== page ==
Estimated read time: 2-3 minutes
Whether you consider yourself a big gambler or not, take one less risk the next time you get on your motorcycle. Not wearing a helmet every time you ride is like playing a deadly game of roulette with big stakes. If you like keeping your noggin in one piece, wearing a helmet is an obvious no-brainer. Here are five reasons to wear a helmet every time you ride on one of Utah roads.
1. Fifty-two percent of motorcycle crashes involve another vehicle. Even if you trust yourself on the road, you need to account for other drivers as well. Motorcycles are smaller, making them more difficult to gauge their speed. When a car and a motorcycle collide, it’s always the motorcyclist that loses.
2. Forty-eight percent of motorcycle crashes are motorcyclists crashing on their own. The top contributing factors in these crashes are: speeding, following too closely, failure to stay in lane and evasive action. In addition to wearing your helmet, you can better protect yourself by investing in continuing education at every skill level. Whatever you ride, you can always ride better. Find more information on motorcyclist classes for all skill levels at Zero Fatalities.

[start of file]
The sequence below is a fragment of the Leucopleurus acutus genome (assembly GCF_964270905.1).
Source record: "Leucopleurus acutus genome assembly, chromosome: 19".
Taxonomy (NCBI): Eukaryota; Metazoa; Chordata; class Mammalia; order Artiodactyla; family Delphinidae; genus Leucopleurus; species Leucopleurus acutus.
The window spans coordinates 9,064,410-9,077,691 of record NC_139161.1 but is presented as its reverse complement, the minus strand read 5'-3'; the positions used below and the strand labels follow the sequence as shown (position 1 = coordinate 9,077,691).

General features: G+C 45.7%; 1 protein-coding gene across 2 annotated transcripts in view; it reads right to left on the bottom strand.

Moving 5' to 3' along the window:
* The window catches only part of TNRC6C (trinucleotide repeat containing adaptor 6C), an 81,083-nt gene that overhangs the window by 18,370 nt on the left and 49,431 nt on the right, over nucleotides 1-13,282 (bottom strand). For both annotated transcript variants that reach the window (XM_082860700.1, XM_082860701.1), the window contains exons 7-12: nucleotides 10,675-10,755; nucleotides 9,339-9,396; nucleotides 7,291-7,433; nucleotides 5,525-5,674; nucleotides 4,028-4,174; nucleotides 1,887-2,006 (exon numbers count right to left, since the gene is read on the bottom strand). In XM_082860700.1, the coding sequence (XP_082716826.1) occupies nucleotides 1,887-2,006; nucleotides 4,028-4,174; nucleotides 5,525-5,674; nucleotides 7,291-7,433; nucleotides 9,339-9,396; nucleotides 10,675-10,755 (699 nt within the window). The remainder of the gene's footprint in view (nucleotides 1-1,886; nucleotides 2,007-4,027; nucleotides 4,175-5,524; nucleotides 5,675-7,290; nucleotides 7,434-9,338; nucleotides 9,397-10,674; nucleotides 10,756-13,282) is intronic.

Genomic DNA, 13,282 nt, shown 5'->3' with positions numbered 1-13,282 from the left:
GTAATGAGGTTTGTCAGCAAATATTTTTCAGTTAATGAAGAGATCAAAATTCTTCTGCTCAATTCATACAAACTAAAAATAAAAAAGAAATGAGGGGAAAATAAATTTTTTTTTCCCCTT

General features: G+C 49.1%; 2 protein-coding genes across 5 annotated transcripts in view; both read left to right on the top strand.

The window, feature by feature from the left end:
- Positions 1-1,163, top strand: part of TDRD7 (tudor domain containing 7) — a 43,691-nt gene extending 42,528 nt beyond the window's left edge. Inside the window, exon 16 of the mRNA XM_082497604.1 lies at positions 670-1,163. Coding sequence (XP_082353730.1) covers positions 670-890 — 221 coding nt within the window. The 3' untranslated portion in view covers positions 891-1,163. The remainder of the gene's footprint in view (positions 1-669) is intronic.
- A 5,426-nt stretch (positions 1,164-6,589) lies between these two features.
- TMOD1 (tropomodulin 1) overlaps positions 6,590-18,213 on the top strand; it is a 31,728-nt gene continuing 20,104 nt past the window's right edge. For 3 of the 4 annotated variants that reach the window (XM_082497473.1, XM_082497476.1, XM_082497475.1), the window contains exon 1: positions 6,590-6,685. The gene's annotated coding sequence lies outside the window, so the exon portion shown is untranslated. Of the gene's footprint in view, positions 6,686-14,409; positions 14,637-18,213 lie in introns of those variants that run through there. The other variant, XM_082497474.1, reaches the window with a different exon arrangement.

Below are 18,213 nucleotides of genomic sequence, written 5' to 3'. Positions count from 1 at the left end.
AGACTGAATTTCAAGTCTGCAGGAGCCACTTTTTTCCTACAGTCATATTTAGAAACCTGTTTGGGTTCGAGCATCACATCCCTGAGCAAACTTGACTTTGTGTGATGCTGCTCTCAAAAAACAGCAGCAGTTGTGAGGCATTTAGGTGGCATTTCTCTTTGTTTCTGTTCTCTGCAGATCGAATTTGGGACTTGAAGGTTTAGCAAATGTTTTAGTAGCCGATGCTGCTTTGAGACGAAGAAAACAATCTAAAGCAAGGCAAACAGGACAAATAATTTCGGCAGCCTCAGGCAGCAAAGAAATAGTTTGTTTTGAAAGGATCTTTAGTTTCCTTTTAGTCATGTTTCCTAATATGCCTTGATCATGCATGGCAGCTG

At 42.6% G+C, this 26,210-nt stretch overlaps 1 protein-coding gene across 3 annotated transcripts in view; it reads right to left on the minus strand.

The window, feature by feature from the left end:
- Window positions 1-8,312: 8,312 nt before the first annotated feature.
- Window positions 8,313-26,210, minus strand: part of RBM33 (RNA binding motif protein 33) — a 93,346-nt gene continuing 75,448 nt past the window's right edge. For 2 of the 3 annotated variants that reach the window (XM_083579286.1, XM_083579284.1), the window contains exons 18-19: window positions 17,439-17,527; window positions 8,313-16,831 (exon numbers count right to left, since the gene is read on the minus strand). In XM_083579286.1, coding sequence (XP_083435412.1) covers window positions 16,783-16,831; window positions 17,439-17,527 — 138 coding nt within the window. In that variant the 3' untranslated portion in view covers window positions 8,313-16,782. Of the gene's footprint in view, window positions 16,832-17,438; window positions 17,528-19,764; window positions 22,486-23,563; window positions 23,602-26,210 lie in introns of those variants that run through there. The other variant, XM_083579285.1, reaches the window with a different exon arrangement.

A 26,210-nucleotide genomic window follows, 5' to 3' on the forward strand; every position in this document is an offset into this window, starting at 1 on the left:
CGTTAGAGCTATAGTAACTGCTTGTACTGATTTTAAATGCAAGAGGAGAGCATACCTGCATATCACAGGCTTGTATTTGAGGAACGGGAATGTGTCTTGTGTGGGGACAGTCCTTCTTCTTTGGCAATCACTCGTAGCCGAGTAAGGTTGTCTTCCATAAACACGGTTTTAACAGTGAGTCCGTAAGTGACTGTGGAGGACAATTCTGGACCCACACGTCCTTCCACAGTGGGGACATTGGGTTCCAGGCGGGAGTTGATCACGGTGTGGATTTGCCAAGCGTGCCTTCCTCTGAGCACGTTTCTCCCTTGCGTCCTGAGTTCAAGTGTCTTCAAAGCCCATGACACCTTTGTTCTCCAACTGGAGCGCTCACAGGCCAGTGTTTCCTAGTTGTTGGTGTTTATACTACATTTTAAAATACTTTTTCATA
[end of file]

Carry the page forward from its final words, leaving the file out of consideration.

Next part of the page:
3. Helmets are estimated to reduce the likelihood of being killed in a crash by 37 percent. That means wearing a DOT approved helmet is the single most effective means to reduce injury or death in a motorcycle crash.
4. Riders without a helmet accounted for 53.6 percent of fatalities. An obvious link exists between casualties and not wearing a helmet. So, make sure to buckle your helmet strap before you ride on Utah roads.
5. Unfortunately, motorcycle crashes in Utah are increasing. Last year, 42 motorcyclists lost their lives compared to 36 in 2015. While motorcycle registrations represent only three percent of all registered vehicles in Utah, rider deaths account for 15 percent of the state’s total traffic fatalities in 2015. The road to Zero Fatalities is one we must all work together on in order to reduce motorcyclist deaths.
While opinions vary on helmet use, there is nothing worse than fatalities that could have been prevented. Reduce your chance of becoming a statistic during Utah’s 100 Deadliest Days by protecting your skull.
Learn more at http://ut.zerofatalities.com/motorcyclists/